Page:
Many of my students this year have been working on auditory comprehension skills. They are working on listening to paragraphs and other short snippits of information, and then recalling the information, identifying key details, sequencing information and making inferences. As academic content becomes more difficult, many of my students with language disorders have difficulty with these auditory comprehension skills, impacting their success in the classroom. My students were getting pretty good at completing these questions with my standard short stories and follow up questions. This week I decided to see how well they are transferring those skills! This is where it’s time to grab your Sunday paper ads! I had Target, Giant Eagle and Meijer. I wrote this little short story up about a lady running errands. She had 3 days worth of activities to buy items for. The student’s needed to listen to the activities, and then look through the ads and develop a shopping list. For example if Mrs. Baker needs to do the laundry, dishes and vacuum. She probably needs to make sure she has laundry detergent and dish soap. The kids had to recall the errands and chores and then make inferences about what she might need. It was a great activity to work on pulling out the key details presented. To follow up we compared our shopping lists. Students worked on some social skills, such as persuasion and negotiation to decide on a single list of appropriate items for the group. This is the printable I used for each student. As always in my room. Activities need to be flexible for all different groups! Here are 5 more ways I used the ads: 1. Students searched for items with their articulation sound 2. Find items that fit into a category (ie: electronics, vegetables, etc.) 3. Find items with a certain attribute (ie: noisy, spicy, etc.) 4. Find two things you would like to buy. Compare and contrast them. 5. Find an item. Give your neighbor clues, until they guess what you have on your wish list! Grab your printables here! Story Example Worksheet What other ways can we use these ads? Thoughts?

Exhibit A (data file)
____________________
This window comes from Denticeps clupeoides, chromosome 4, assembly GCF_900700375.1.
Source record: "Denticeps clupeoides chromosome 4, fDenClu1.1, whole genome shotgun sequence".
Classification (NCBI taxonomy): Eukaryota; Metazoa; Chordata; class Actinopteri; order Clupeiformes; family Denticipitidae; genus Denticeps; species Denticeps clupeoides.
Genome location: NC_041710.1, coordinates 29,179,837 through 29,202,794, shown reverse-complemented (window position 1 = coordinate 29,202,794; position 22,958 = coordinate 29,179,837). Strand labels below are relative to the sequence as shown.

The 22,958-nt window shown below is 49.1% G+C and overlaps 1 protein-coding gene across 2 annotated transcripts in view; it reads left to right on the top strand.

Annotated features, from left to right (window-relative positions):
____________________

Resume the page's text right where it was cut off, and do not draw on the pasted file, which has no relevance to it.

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I was literally just thinking about using ads in therapy today!! You read my mind AND gave me more ideas than I originally had! THANKS
Jenna Rayburn says
HaHa! Got to love the free things! Any other ideas I should steal from you?!
This is a great idea! Thank you for sharing! 🙂
Cheers to School
What a fabulous idea! Thank you for adding the additional five ways to use this activity!
Ha! I was just about to throw away some old ads but I hate to let good colored pictures of real life objects go to waste.
Now I know what I can use it for!!
what a great way to tie it all together using functional meaningful materials!! Thanks again!
Jenna Rayburn says
Yes..I love free materials that are functional and practical! I have used ads when doing a lesson on food groups. My students had to find pictures that fit each food group then I had them share with the group what they found. If they had certain artic targets I would give them a carrier phrase to use, such as “I found… (for the /f/ sound).” I think the ads could also be used when working on plurals, more/less concepts, same/different, etc. Thanks for the ideas as usual!
The Owens' says
Love this idea! So many ways you can use the ads!
The past or present student’s required to pay attention to the actions, and then look through the ads and create a record.
buy upc codes
This is great! What age group(s) did you use this with? Thanks 🙂
Love this! I’m a 3rd semester grad student, and I am placed in two settings: group TBI and group Aphasia therapies — both of which are far post injury and very high functioning. I can use this for both! I’m planning on using it today with the Aphasia group to target planning, budgeting, finding information (what items are not pictured that you can also buy on sale? how many bonus fuel points are you offered this weekend? if you only buy 1 of a 2/$5 will you still get the reduced price?), problem solving (what if the item on sale is out?). I love the idea of using it with articulation!! Thank you for the great ideas!